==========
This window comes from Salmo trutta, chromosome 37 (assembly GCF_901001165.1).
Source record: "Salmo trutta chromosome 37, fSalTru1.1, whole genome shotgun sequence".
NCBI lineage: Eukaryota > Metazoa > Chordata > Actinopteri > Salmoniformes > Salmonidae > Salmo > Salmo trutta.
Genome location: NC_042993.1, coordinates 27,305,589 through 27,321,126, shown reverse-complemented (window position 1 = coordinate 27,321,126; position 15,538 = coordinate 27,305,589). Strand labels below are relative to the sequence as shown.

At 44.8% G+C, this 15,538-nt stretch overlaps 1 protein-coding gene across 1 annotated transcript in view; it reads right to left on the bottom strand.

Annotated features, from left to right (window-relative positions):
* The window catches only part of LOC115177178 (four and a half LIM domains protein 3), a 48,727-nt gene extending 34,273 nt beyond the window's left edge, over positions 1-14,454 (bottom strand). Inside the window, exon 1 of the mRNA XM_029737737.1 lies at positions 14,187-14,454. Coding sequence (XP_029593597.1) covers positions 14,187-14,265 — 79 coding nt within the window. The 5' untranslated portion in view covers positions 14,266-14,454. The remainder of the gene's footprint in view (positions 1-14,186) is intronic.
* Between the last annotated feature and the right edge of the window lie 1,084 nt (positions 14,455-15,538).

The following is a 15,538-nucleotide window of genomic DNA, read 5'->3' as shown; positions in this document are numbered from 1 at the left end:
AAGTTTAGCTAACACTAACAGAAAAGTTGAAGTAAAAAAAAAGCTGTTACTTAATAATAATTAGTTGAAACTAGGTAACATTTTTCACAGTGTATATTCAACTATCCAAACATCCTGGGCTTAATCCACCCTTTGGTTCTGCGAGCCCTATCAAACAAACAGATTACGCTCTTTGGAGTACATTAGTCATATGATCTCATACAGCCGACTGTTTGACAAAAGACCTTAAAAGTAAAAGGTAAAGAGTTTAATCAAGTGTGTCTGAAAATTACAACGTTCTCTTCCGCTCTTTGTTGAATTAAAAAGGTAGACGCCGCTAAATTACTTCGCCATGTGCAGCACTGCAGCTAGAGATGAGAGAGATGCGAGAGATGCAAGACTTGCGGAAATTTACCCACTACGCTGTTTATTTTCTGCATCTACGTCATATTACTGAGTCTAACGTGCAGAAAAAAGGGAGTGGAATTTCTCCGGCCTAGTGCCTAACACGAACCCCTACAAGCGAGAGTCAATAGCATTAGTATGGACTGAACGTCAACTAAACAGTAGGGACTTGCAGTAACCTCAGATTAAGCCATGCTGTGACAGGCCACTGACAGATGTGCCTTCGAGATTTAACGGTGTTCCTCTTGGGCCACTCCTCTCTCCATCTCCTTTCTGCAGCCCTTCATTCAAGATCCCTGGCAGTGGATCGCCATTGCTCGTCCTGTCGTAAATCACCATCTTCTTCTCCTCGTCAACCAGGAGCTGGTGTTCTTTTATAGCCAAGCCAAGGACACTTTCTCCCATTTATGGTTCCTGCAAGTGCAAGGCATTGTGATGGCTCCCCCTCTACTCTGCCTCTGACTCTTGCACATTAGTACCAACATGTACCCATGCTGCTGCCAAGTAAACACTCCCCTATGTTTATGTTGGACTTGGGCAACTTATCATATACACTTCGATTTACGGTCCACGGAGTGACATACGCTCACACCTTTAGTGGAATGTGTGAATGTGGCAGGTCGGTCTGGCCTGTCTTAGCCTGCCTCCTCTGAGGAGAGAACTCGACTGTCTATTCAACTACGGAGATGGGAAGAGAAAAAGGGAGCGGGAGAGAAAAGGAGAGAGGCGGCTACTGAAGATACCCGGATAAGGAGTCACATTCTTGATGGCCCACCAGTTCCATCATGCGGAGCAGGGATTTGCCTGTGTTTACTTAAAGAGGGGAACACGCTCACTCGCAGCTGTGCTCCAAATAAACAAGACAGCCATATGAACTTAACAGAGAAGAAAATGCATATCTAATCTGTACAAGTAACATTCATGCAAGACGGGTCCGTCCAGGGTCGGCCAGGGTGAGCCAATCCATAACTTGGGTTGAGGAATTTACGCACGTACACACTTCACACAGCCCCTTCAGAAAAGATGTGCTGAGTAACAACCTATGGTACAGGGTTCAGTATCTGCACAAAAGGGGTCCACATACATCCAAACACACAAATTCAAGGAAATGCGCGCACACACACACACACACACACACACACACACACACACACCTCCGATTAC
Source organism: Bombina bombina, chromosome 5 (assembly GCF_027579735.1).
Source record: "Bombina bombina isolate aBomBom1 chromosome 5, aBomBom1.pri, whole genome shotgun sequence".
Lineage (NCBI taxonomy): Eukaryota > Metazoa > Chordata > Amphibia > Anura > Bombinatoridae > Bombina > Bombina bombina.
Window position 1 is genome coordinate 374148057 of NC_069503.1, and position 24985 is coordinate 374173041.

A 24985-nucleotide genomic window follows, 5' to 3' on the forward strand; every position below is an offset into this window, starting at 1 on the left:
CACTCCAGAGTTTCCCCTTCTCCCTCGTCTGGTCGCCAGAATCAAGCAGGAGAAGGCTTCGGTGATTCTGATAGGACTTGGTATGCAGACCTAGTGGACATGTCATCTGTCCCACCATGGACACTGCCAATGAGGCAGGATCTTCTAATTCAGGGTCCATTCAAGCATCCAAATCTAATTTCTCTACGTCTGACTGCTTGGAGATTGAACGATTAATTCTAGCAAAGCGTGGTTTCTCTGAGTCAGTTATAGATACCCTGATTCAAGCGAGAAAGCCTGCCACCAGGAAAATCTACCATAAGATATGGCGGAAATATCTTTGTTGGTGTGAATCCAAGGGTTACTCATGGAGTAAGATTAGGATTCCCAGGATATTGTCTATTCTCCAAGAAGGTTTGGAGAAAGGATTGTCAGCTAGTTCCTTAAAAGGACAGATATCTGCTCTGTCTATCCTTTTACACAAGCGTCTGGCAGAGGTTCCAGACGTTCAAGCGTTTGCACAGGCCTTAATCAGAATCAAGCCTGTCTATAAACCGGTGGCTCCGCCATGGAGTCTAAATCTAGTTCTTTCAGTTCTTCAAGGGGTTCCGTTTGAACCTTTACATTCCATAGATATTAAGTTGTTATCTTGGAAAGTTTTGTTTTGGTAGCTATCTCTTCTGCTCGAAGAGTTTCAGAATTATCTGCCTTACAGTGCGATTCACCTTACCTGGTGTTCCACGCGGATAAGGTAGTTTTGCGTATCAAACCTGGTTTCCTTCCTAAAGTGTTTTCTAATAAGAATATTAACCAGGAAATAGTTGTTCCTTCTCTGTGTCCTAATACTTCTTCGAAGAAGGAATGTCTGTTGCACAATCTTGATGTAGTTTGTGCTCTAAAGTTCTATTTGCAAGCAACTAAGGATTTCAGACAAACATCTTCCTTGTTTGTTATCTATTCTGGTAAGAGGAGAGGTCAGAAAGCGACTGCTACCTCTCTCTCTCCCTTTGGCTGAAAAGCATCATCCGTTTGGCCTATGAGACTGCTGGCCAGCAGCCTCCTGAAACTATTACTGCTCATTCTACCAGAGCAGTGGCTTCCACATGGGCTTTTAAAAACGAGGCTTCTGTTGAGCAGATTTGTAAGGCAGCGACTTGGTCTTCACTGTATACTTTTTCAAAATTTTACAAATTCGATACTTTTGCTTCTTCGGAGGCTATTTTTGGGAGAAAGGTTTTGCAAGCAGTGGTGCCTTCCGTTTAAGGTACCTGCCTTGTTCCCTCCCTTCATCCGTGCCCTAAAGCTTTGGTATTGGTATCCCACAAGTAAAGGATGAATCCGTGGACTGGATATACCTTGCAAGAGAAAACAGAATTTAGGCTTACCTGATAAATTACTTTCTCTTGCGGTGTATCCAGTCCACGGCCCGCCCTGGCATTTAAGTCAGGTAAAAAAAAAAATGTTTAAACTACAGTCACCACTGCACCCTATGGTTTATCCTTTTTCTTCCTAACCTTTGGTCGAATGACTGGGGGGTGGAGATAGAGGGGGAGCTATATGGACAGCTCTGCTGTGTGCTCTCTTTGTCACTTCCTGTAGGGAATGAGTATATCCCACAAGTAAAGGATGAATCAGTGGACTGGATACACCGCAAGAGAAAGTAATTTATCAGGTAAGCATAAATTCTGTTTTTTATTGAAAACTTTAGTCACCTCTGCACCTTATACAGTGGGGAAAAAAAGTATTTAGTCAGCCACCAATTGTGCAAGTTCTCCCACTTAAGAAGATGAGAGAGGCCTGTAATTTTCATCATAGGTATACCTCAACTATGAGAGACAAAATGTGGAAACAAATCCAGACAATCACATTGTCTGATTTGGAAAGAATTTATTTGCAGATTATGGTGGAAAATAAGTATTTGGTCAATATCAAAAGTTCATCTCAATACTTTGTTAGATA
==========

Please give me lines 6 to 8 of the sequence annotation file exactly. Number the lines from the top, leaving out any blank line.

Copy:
Annotated features, from left to right (window-relative positions):
* The window catches only part of LOC115177178 (four and a half LIM domains protein 3), a 48,727-nt gene extending 34,273 nt beyond the window's left edge, over positions 1-14,454 (bottom strand). Inside the window, exon 1 of the mRNA XM_029737737.1 lies at positions 14,187-14,454. Coding sequence (XP_029593597.1) covers positions 14,187-14,265 — 79 coding nt within the window. The 5' untranslated portion in view covers positions 14,266-14,454. The remainder of the gene's footprint in view (positions 1-14,186) is intronic.
* Between the last annotated feature and the right edge of the window lie 1,084 nt (positions 14,455-15,538).